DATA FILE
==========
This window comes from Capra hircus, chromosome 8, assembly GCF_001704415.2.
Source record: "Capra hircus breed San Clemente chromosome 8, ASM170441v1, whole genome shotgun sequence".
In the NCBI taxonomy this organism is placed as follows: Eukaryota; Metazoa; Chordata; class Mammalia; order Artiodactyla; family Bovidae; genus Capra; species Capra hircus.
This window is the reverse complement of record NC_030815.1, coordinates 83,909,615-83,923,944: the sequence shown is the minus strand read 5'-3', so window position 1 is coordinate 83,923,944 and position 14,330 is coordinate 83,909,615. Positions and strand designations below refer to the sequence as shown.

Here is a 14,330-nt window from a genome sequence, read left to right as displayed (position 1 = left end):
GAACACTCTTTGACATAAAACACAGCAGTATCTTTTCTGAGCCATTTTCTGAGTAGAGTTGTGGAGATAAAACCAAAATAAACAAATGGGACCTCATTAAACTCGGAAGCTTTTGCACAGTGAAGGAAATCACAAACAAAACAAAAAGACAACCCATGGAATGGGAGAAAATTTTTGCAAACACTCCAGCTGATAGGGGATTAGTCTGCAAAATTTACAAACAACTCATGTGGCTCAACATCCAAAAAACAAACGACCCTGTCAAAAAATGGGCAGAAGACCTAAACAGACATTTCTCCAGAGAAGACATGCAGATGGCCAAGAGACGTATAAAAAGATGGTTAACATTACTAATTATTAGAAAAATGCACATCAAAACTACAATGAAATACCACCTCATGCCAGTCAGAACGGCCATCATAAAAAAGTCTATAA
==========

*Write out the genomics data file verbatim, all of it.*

This window comes from Capra hircus, chromosome 8, assembly GCF_001704415.2.
Source record: "Capra hircus breed San Clemente chromosome 8, ASM170441v1, whole genome shotgun sequence".
In the NCBI taxonomy this organism is placed as follows: Eukaryota; Metazoa; Chordata; class Mammalia; order Artiodactyla; family Bovidae; genus Capra; species Capra hircus.
This window is the reverse complement of record NC_030815.1, coordinates 83,909,615-83,923,944: the sequence shown is the minus strand read 5'-3', so window position 1 is coordinate 83,923,944 and position 14,330 is coordinate 83,909,615. Positions and strand designations below refer to the sequence as shown.

Here is a 14,330-nt window from a genome sequence, read left to right as displayed (position 1 = left end):
GAACACTCTTTGACATAAAACACAGCAGTATCTTTTCTGAGCCATTTTCTGAGTAGAGTTGTGGAGATAAAACCAAAATAAACAAATGGGACCTCATTAAACTCGGAAGCTTTTGCACAGTGAAGGAAATCACAAACAAAACAAAAAGACAACCCATGGAATGGGAGAAAATTTTTGCAAACACTCCAGCTGATAGGGGATTAGTCTGCAAAATTTACAAACAACTCATGTGGCTCAACATCCAAAAAACAAACGACCCTGTCAAAAAATGGGCAGAAGACCTAAACAGACATTTCTCCAGAGAAGACATGCAGATGGCCAAGAGACGTATAAAAAGATGGTTAACATTACTAATTATTAGAAAAATGCACATCAAAACTACAATGAAATACCACCTCATGCCAGTCAGAACGGCCATCATAAAAAAGTCTATAA